Understanding: This is the whole ocean. Nothing further can happen until we get here. If we’re not there yet, that’s fine, because at least we know what we’re striving for — our understanding is the most critical piece.
Accuracy: Kelp and other seaweed will die if it’s out of the water. Our accuracy is meaningless unless it is grounded in our understanding.
Fluency: If we work on our accuracy in a dedicated way, fish and other critters will come to live among the seaweed. It often happens naturally, but we can use strategies that improve conditions for fluency to flourish.
Then, students created their own representation of the three levels of understanding in their math notebooks. They provided remarkable metaphors, and also gave me insight into their thinking. I’m not really permitted to post student work on a non-district site, but you can view the work of everyone whose parents signed a release at our Artsonia site. So I’ve cropped a lot of these and removed student names, etc.
Many kids drew something very close to my example, which was totally fine.
And some started with my basic example, but took it a step in a different direction. Behold, two representations that take place on the savannah and on a farm, respectively.
And then, some of my students blew my mind. I didn’t have them write their explanations, as this was our first activity of the year and I wasn’t ready for that piece. I did record some of their comments, though.
Although I’m all for partner collaboration and I don’t mind if students’ work is similar, I was concerned that my CLD student (CLD, or Culturally & Linguistically Diverse, is the new, politically correct way to refer to ELL or ESL students) couldn’t explain his picture, while the person sitting next to him had an extremely similar representation and could explain his. This was a signal that I need to follow up with my CLD gentleman.
I’m excited to see what comes up next week in math! I always love comments and suggestions!
Time to rethink my integration of science with math. My attempts to connect proportions of the human body with measurement went down in flames in my entry last year, so I’m focusing on Systems, Order, and Organization related to sound this time.
I know sound, math, and science are all suuuuuuper tight. What I don’t know is how to adequately organize my sound unit so it includes great inquiry-based investigations. My guiding framework is an annnnncient curriculum from the National Science Resources Center (published when I was in junior high) that has such profound extension activities as the one featured below:
Ugh. Not helpful. It’s worth noting that there are a whopping two math extension activities in this entire unit.
The wise and enthusiastic Katie Weichert gave me some great ideas to chew on and think about. I wish I saw her more often. But in her absence, I had to get a move on.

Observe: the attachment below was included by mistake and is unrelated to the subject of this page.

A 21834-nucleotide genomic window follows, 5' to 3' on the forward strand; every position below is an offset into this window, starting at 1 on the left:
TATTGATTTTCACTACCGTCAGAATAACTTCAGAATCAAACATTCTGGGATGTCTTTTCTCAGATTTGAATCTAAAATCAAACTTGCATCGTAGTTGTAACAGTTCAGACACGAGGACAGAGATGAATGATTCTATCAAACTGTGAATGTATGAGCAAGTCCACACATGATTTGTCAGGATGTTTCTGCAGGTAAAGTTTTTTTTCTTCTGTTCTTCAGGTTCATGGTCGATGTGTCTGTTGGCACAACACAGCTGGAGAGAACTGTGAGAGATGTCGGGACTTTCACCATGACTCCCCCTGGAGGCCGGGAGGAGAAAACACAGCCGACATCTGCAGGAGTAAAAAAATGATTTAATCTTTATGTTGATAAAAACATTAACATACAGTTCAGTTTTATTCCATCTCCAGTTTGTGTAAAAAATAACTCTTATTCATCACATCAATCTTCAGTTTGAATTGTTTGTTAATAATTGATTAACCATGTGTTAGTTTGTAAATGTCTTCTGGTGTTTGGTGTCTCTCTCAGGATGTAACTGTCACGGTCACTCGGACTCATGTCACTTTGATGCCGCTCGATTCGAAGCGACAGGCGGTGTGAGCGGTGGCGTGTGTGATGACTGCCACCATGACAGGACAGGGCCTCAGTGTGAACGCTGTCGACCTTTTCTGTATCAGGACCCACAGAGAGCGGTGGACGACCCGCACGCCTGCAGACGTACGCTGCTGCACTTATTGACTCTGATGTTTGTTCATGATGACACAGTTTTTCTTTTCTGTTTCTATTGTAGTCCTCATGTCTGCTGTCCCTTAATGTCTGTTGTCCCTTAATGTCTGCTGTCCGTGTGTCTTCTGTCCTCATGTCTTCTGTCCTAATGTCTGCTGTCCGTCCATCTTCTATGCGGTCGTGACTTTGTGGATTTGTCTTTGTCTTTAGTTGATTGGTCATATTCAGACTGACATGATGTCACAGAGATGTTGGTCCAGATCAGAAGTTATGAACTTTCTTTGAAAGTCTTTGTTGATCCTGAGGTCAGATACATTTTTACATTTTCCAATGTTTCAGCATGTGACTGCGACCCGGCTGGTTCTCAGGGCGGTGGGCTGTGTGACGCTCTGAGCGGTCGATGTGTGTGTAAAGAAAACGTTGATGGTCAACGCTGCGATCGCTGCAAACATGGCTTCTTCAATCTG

So I started trolling the Internet.
This Aztec music lesson seems compelling.
I’m also interested in harmonics, but I don’t know how to build this into a full lesson. My students already use harmonic series as a procedure to line up from music class, so I wouldn’t need to go over the basic musical idea of third and fifth intervals.
THIS could be useful. It appears to be a sound generator. Could I have kids compose a song using fractions and then convert them to their frequencies? Speaking of composing music…
I imagine I could show snippets from Donald in Mathmagic Land and have students generate questions from that? Yesssssss, I could totally do that… That way the learning would be authentic and related to the curriculum we already have in place!
My only concern remains starting with a video. I want to make sure I’m looking for an introduction that inspires perplexity, not just engagement. After the 27-minute video was released in 1959, Walt Disney admitted:
“The cartoon is a good medium to stimulate interest. We have recently explained mathematics in a film and in that way excited public interest in this very important subject.”
(emphasis is my own) Now in looking at moving from merely interest to investigation…… I suppose that recording student questions will take care of that fear, right? Then having their questions shape the following lessons?
Hmmmmm. Of course, there are a wealth of videos available on sound and math, but much of the information is so complex that I can’t figure out how to simplify it.
I’m also interested in looking at the materials used in instrument strings and the number of strings included in different instruments. How do the number of notes an instrument is capable of producing related to its system? Can systems be different sizes? Is a larger system necessarily “better” or more “complete?”
Anyway. Let’s see how this goes.